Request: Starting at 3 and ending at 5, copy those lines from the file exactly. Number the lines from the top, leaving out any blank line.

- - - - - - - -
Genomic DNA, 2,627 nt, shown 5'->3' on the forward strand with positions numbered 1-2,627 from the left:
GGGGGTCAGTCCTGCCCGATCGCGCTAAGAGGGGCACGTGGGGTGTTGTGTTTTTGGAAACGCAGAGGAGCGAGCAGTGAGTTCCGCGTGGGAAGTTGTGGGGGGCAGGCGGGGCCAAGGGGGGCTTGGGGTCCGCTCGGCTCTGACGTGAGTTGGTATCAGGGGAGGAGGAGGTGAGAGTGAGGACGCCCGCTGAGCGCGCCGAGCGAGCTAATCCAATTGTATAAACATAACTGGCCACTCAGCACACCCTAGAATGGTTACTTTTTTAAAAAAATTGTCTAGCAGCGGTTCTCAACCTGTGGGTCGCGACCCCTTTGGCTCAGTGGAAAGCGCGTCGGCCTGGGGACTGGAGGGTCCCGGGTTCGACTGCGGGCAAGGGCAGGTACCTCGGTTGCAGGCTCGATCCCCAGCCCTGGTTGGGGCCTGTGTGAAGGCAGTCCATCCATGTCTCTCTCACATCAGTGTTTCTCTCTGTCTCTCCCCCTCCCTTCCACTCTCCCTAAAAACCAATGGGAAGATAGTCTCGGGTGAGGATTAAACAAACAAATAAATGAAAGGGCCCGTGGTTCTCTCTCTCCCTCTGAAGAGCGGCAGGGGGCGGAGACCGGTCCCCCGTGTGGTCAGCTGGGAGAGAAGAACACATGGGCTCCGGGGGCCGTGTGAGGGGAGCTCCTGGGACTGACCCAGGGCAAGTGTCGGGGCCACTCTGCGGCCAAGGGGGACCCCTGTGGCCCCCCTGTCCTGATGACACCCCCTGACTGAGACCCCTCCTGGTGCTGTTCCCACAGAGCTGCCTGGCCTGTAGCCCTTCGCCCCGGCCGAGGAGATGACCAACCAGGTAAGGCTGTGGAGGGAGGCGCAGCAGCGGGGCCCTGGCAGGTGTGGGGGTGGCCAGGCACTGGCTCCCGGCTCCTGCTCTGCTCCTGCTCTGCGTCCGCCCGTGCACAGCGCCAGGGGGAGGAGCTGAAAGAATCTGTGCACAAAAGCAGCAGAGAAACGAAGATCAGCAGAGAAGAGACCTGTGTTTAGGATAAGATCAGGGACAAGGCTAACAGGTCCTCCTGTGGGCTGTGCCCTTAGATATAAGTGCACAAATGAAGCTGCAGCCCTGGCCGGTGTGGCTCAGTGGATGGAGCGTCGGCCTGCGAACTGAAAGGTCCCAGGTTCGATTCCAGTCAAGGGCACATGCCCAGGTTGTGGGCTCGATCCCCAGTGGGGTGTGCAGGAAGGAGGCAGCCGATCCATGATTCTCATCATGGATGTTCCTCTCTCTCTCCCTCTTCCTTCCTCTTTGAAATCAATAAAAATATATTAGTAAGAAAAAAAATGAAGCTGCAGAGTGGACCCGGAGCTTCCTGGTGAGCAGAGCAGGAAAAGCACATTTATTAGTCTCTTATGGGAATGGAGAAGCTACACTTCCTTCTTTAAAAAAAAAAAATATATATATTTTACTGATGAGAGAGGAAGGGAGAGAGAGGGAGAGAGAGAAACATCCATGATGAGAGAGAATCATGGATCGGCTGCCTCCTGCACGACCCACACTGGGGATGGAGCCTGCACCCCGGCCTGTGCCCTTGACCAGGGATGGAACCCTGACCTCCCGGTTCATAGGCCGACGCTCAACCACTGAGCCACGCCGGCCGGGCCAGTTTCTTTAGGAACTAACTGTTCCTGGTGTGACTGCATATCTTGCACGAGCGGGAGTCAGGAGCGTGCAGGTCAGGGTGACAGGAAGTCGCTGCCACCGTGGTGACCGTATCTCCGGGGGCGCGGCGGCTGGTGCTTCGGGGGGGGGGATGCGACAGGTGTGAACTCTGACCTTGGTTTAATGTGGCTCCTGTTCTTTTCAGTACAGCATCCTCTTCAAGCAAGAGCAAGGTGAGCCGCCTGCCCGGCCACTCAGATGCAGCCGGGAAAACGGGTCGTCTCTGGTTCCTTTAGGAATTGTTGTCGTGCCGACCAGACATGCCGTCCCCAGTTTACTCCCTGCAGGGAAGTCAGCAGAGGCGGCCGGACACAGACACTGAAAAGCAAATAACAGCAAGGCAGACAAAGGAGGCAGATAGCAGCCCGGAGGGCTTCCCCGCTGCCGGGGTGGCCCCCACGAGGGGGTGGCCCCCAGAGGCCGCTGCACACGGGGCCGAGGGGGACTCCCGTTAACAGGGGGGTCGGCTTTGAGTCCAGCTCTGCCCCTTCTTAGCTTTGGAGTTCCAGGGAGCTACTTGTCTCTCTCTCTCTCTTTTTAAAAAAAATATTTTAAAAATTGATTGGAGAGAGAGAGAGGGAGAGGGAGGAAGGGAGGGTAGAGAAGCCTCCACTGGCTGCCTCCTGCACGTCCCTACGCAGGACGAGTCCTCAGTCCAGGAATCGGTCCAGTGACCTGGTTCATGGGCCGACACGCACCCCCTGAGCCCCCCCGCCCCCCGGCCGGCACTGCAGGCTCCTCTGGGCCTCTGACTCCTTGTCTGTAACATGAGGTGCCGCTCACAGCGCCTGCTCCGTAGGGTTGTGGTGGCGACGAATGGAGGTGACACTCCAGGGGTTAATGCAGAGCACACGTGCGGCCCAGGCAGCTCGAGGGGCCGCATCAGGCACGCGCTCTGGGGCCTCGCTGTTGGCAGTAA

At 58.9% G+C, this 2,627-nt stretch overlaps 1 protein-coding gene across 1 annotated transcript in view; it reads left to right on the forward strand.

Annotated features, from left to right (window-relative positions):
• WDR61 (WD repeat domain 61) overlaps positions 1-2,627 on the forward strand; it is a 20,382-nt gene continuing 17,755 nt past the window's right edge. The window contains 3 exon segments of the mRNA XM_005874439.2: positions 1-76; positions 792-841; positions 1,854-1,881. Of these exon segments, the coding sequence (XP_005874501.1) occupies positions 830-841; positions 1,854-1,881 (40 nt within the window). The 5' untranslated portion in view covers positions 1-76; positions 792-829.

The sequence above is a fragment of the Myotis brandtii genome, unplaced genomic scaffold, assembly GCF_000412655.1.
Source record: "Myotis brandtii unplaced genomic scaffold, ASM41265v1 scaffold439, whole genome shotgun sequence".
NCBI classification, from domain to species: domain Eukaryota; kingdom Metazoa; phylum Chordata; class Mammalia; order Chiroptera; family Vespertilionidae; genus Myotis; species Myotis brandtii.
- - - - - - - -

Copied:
At 58.9% G+C, this 2,627-nt stretch overlaps 1 protein-coding gene across 1 annotated transcript in view; it reads left to right on the forward strand.

Annotated features, from left to right (window-relative positions):
• WDR61 (WD repeat domain 61) overlaps positions 1-2,627 on the forward strand; it is a 20,382-nt gene continuing 17,755 nt past the window's right edge. The window contains 3 exon segments of the mRNA XM_005874439.2: positions 1-76; positions 792-841; positions 1,854-1,881. Of these exon segments, the coding sequence (XP_005874501.1) occupies positions 830-841; positions 1,854-1,881 (40 nt within the window). The 5' untranslated portion in view covers positions 1-76; positions 792-829.